Born in northwest Spain, Óscar Raña went on to study a BFA and master’s in book illustration and animation at Universidad de Vigo, in his local city of Pontevedra. Focusing primarily on geometric elements, his work is often wonderfully simple and laid out in comic book fashion.
Deeply contemplating each piece, Óscar says he constantly questions the rules of comics as he draws. “I play with the composition of the illustration and the relationships that occur among its elements,” he tells It’s Nice That. “I look at the interactions between chromatic colours, equilibrium, tensions and volume.” It’s a level of rumination that turns his process from mere sketching and colouring into near enough scientific experimentation.
Speaking on this interest in conceptual, geometric illustration, Óscar says it began during his time at university while studying artistic techniques and theory: “I took an interest in geometry while discovering colour field and minimalist painting,” he tells It’s Nice That. “Geometry and formalistic harmony go hand in hand and that’s very important to me.”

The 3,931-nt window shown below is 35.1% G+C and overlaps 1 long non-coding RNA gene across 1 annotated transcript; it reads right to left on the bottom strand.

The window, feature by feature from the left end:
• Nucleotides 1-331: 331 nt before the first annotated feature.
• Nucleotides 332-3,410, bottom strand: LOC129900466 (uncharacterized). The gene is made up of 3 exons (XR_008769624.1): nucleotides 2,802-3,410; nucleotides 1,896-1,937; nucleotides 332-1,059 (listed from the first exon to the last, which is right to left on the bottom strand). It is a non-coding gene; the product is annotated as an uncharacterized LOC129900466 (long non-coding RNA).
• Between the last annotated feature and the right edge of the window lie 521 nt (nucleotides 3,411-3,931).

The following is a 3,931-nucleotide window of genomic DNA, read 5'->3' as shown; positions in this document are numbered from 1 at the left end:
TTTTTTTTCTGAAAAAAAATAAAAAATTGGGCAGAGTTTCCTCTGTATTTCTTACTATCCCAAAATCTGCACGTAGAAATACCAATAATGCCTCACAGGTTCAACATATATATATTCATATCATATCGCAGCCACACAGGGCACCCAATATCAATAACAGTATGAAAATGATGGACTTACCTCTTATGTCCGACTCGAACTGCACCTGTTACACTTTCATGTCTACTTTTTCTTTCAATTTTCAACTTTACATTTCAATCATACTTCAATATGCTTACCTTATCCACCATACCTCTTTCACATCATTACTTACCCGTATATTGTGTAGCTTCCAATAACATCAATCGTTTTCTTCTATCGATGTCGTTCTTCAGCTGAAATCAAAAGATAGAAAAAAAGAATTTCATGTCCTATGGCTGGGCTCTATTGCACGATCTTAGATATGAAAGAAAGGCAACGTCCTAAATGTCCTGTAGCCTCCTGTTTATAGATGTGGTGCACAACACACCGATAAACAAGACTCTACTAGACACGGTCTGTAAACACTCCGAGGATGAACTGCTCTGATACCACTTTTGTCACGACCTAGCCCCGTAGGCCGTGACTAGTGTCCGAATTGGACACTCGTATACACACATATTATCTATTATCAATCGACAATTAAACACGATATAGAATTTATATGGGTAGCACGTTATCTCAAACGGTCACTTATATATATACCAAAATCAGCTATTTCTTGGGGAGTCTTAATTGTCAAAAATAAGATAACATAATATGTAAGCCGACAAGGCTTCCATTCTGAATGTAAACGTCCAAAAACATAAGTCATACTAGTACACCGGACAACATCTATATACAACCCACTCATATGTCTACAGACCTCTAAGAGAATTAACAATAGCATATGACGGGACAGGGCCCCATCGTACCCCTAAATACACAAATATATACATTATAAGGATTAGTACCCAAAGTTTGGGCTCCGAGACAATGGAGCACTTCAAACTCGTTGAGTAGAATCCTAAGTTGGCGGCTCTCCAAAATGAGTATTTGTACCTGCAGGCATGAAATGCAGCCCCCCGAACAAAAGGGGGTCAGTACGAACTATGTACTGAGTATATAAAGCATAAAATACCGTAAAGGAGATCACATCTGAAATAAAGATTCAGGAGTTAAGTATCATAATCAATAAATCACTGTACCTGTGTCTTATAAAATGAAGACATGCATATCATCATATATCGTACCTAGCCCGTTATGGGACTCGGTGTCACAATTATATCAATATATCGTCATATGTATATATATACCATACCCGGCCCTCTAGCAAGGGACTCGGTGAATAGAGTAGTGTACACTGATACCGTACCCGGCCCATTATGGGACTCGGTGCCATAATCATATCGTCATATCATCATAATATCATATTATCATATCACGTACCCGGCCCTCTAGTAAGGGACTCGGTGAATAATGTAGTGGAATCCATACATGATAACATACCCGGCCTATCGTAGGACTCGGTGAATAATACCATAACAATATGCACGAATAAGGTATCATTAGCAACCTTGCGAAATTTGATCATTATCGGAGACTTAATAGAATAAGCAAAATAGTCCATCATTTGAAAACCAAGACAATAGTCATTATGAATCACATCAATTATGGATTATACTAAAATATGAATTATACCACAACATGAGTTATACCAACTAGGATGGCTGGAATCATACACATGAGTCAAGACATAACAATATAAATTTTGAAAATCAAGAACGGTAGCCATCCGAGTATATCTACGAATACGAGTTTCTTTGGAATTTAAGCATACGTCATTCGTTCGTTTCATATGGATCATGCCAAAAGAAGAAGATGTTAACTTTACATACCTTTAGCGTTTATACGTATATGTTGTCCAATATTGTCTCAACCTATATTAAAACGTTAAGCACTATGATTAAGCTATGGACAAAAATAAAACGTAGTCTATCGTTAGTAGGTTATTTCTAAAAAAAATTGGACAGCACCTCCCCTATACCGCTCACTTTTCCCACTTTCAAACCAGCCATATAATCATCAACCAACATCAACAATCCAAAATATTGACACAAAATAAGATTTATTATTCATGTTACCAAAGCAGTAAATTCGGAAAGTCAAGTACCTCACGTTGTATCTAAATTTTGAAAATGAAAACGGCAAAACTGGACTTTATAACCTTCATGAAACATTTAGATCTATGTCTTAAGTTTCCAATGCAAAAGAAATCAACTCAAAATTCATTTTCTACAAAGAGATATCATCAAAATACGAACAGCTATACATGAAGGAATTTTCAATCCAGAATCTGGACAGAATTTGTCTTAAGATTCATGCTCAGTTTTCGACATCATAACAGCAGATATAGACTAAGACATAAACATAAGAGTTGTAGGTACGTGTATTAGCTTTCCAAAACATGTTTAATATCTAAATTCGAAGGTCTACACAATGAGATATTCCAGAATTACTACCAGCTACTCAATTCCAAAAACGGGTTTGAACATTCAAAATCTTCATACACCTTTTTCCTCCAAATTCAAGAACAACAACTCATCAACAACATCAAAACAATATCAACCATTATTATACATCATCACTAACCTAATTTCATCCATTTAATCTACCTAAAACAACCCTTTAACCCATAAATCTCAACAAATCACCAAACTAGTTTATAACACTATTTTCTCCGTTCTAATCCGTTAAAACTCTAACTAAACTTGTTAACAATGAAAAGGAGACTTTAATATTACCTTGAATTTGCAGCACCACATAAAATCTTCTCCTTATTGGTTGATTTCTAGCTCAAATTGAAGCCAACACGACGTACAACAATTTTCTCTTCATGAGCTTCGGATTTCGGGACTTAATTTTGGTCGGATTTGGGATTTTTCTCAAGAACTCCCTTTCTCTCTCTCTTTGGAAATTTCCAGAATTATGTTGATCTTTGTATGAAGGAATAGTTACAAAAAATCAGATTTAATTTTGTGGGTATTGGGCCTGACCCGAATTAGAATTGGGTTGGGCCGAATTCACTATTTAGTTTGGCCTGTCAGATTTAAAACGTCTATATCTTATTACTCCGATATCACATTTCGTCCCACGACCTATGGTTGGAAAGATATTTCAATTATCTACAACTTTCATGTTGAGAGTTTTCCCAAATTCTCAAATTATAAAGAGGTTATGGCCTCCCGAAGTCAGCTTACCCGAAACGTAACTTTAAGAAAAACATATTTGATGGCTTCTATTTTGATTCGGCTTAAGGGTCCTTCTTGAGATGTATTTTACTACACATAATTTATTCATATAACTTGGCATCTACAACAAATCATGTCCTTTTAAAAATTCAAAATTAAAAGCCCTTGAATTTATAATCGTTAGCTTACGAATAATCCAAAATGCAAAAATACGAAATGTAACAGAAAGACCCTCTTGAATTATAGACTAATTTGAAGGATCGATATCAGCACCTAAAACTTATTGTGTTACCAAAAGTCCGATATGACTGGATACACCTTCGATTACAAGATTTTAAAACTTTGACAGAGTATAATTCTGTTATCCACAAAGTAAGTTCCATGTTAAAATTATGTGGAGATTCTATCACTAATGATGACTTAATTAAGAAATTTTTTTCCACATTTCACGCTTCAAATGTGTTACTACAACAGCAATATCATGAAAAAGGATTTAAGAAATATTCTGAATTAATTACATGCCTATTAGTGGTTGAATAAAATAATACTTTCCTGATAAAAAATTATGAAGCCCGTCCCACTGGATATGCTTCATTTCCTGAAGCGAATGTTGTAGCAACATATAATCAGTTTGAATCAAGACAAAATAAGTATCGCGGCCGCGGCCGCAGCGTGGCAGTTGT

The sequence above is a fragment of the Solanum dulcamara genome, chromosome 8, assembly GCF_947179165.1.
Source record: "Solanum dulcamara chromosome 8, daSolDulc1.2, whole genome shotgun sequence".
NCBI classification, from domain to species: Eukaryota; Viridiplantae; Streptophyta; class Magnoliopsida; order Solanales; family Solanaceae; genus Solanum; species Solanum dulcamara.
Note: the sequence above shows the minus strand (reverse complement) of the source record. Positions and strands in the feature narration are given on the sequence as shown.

It’s no surprise then, that the artists who influence on his work are figures such as Frank Stella and Sadamasa Motonaga – both abstract painters who created deeply cerebral works. And abstraction features heavily in Óscar’s practice too, which he uses to achieve ambiguity and “suggest, evoke and stimulate rather than transmit perfectly focused and readable information”. This, he says, invites the viewer to "reflect on the image and its content, as well as on its limits and its relation to contemporary art.”
With an ambitious year ahead, Óscar explains that he’s going to be self-publishing several zines, collaborating on a new project with Fosfatina Ed, making several works for Apa Apa Comics and attending various comic festivals around Europe.
- Anti-Gone is a mixed reality performance set in a post-climate change world
- Claire Huss’ branding for WUTI displays creative women as “wild and bold”
- Laura Coombs presents her Bookshelf, and it’s all about attention to materiality
- Arghavan Khosravi on her fruitful yet uncertain journey as an Iranian painter
- Samuel Bas contrasts creepy with cute in his vibrant illustrations
- Nikita Dembinski captures Bucharest’s elderly community for Kajet’s latest issue
- “All you see is lazy photography everywhere”: Martin Parr discusses his career, Brexit and obsession
- The work of Xiangyu Liu is weird and fantastically unpredictable (some NSFW)
- Caterina Bianchini Studio designs a dog-themed identity for a conveyer belt cheese restaurant
- Ikea invites people to “try on” Virgil Abloh furniture collection at LFW
- Hans Findling on his experimental and multidisciplinary approach to design
- Introducing the It’s Nice That Graduates of 2019!